And if there’s any doubt about the Church’s stance, all you have to do is refer to her teachings. For example, when word reached Pope Eugene the IV that natives of the canary islands had been abducted and forced into slavery by Spanish colonialists, he issued a document called Sicut dudum which threatened excommunication against the perpetrators unless they returned those who were abducted to their freedom, land, and property.
And his successors, Pius II and Sixtus IV renewed those same moral exhortations with papal bulls of their own.
And when the Spanish and Portuguese started to settle the Americas, the abduction and importation of African slaves became part of that equation, and while European natural scientists were debating whether Africans and Native Americans were even human, Pope Paul III, issued a papal bull called Sublimis Deus which decrees that indigenous people found throughout the world are true men forbidding anyone from depriving them of their liberty or possessions by pain of excommunication.
Pope Urban VIII renewed that teaching in his bull Commissum nobis condemning those who reduce others to slavery to excommunication.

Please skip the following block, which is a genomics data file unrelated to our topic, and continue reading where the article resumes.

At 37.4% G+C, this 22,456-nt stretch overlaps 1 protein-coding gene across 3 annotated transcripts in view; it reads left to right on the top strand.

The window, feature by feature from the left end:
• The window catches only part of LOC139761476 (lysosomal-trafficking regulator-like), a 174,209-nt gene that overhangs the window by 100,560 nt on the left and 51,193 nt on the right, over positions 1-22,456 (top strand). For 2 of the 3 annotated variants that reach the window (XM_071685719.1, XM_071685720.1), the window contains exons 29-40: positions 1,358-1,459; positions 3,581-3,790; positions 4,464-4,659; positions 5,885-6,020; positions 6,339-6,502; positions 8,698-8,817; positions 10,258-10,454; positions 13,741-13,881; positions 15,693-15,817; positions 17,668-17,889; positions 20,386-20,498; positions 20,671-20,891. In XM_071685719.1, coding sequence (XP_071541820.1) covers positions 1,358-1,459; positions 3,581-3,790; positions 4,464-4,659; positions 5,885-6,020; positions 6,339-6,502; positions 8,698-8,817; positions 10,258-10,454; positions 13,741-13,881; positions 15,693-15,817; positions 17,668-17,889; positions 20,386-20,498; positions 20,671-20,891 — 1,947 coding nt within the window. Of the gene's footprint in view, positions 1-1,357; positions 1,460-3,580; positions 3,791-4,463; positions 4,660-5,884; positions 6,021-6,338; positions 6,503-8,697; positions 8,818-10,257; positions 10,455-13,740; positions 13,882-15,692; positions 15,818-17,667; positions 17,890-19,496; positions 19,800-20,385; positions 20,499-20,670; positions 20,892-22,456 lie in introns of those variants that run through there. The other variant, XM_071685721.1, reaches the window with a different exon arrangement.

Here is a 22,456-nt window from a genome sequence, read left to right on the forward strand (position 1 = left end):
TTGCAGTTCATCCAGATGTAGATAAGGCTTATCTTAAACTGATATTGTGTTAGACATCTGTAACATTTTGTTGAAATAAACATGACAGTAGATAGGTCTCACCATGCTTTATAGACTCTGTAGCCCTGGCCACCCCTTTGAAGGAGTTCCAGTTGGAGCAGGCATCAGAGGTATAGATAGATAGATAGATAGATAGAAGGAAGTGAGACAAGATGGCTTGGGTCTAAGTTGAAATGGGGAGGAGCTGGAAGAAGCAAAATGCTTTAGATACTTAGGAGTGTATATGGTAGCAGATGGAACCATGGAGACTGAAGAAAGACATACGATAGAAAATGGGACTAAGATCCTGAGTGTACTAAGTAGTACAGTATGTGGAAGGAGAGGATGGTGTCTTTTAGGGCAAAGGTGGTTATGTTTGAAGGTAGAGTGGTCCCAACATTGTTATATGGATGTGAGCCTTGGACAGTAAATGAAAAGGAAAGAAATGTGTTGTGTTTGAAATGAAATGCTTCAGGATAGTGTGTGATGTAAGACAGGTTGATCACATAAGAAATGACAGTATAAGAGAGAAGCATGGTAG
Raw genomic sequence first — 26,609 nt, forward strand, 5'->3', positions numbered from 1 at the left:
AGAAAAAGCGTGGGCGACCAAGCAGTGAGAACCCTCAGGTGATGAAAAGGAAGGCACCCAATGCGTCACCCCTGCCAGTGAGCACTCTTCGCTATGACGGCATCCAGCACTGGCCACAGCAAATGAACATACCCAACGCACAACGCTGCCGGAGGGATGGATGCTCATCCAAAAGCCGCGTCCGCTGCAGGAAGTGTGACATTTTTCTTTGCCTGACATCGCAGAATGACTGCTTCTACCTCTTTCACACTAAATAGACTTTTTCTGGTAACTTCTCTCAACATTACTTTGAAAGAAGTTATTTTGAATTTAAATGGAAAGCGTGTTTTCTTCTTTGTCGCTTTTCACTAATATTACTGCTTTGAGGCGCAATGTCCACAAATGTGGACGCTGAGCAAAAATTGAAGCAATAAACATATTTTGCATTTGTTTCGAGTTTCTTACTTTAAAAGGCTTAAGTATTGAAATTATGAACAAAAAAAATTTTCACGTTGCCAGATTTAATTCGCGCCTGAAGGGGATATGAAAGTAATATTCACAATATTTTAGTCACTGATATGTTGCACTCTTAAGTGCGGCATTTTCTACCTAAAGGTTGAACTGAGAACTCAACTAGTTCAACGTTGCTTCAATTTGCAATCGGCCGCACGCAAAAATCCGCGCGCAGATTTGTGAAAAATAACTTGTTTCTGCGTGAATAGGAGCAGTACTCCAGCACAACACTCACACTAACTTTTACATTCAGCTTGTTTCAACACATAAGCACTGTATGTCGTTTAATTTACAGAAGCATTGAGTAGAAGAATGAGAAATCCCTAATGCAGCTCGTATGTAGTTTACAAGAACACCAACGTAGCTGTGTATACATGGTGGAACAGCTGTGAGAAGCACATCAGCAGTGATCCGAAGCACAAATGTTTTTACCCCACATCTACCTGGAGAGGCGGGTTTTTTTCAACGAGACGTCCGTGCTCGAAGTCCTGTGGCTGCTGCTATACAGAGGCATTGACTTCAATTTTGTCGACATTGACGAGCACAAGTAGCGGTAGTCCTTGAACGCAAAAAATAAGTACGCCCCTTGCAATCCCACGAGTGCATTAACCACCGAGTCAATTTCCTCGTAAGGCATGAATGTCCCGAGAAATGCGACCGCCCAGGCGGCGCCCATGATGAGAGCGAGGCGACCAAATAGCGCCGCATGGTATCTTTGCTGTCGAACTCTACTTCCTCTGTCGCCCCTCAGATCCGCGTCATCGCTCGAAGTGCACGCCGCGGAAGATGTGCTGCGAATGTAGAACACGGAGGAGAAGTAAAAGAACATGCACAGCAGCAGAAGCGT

And it wasn’t until the early modern period, after the Protestant Reformation which severely marginalized the teaching authority of the Catholic Church, that slavery starts to reappear in Europe and the rest of the world.
Now, the Church’s record isn’t spotless when it comes to the implementation of the principles taught by Jesus or past popes, but there is still no doubt that her influence and those teachings contributed more to the abolition of slavery than anything else.
In instances in which Catholics were guilty of violating those teachings, we don’t have examples of Catholics being true to their Catholicism, we have Catholics who fail to be true to their Catholicism, instead preferring the fashionable morals of the contemporary society they find themselves in.
So, the lesson to take from those instances isn’t to blame the Church – the Church is clear in her condemnations of unjust treatment towards others. The lesson to learn is to watch out for Catholics who would rather fit in to fashionable currents of their day, then follow Jesus and his Church.
And it’s a lesson that is relevant to our current context, because we have plenty of clergy, bishops, and high profile Catholics who love to distort Catholic teaching so that they might fit in better with the waning fashions of thought of contemporary society. History will remember them just as harshly.
So the reality is, in a world in which everyone practiced slavery, Christendom was the first major civilization to marginalize and virtually end the practice. And internet atheists think that somehow the Church has some unresolved penance on the question of slavery.
Meanwhile, as recently as the 20th century, atheistic states like the USSR had to erect walls with machine guns to prevent their citizens from escaping their slave state and this very second, there are people in concentration camps in atheist China simply for believing in God.